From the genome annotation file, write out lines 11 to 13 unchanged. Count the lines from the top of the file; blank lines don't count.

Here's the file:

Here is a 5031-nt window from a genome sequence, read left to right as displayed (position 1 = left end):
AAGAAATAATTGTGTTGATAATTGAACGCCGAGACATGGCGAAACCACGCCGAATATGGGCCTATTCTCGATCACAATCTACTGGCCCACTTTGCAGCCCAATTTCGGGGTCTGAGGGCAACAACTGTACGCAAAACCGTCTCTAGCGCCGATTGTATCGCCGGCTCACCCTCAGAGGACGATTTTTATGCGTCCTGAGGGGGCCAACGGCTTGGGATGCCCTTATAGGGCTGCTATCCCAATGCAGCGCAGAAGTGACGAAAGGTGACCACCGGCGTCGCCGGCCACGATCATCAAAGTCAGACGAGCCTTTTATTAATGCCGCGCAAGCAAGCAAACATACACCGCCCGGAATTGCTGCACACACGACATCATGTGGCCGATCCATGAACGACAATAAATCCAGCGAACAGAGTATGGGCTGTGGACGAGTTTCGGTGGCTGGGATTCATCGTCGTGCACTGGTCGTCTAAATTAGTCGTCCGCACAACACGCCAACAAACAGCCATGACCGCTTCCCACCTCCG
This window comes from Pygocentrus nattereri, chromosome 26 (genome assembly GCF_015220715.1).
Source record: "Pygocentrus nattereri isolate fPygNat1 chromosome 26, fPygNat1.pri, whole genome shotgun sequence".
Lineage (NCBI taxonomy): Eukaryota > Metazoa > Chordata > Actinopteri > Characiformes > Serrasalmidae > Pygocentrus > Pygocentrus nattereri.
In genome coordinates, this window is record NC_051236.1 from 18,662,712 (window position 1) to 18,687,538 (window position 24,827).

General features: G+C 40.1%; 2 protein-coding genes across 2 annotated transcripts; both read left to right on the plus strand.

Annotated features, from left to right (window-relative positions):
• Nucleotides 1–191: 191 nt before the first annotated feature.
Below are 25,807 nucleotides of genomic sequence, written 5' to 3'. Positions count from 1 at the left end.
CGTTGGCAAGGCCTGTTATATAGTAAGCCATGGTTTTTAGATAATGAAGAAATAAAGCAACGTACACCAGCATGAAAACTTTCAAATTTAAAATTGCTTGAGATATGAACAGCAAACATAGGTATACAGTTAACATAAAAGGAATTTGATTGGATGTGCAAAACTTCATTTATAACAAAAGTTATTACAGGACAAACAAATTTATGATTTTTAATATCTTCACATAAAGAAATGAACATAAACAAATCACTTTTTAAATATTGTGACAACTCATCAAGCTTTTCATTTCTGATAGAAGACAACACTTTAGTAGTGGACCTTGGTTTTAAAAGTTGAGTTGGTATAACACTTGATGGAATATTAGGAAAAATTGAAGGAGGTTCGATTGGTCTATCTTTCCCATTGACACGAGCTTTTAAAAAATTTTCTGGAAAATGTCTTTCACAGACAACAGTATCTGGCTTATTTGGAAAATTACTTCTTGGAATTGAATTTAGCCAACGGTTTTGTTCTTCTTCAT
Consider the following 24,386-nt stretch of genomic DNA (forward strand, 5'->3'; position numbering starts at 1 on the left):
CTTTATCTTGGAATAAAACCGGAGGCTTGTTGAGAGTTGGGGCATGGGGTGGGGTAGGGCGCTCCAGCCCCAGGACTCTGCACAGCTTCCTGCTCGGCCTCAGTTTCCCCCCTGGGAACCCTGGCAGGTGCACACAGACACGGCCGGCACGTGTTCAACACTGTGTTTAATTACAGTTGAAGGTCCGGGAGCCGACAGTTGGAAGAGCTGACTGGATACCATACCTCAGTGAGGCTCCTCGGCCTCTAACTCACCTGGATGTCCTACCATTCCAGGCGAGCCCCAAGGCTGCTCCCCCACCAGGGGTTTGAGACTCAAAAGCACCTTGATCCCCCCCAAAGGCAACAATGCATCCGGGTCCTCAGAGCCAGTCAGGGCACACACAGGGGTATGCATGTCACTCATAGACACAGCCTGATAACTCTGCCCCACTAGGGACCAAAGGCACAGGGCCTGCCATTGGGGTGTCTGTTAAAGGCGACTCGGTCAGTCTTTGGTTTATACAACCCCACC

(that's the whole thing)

CGTTGGCAAGGCCTGTTATATAGTAAGCCATGGTTTTTAGATAATGAAGAAATAAAGCAACGTACACCAGCATGAAAACTTTCAAATTTAAAATTGCTTGAGATATGAACAGCAAACATAGGTATACAGTTAACATAAAAGGAATTTGATTGGATGTGCAAAACTTCATTTATAACAAAAGTTATTACAGGACAAACAAATTTATGATTTTTAATATCTTCACATAAAGAAATGAACATAAACAAATCACTTTTTAAATATTGTGACAACTCATCAAGCTTTTCATTTCTGATAGAAGACAACACTTTAGTAGTGGACCTTGGTTTTAAAAGTTGAGTTGGTATAACACTTGATGGAATATTAGGAAAAATTGAAGGAGGTTCGATTGGTCTATCTTTCCCATTGACACGAGCTTTTAAAAAATTTTCTGGAAAATGTCTTTCACAGACAACAGTATCTGGCTTATTTGGAAAATTACTTCTTGGAATTGAATTTAGCCAACGGTTTTGTTCTTCTTCAT
Consider the following 24,386-nt stretch of genomic DNA (forward strand, 5'->3'; position numbering starts at 1 on the left):
CTTTATCTTGGAATAAAACCGGAGGCTTGTTGAGAGTTGGGGCATGGGGTGGGGTAGGGCGCTCCAGCCCCAGGACTCTGCACAGCTTCCTGCTCGGCCTCAGTTTCCCCCCTGGGAACCCTGGCAGGTGCACACAGACACGGCCGGCACGTGTTCAACACTGTGTTTAATTACAGTTGAAGGTCCGGGAGCCGACAGTTGGAAGAGCTGACTGGATACCATACCTCAGTGAGGCTCCTCGGCCTCTAACTCACCTGGATGTCCTACCATTCCAGGCGAGCCCCAAGGCTGCTCCCCCACCAGGGGTTTGAGACTCAAAAGCACCTTGATCCCCCCCAAAGGCAACAATGCATCCGGGTCCTCAGAGCCAGTCAGGGCACACACAGGGGTATGCATGTCACTCATAGACACAGCCTGATAACTCTGCCCCACTAGGGACCAAAGGCACAGGGCCTGCCATTGGGGTGTCTGTTAAAGGCGACTCGGTCAGTCTTTGGTTTATACAACCCCACC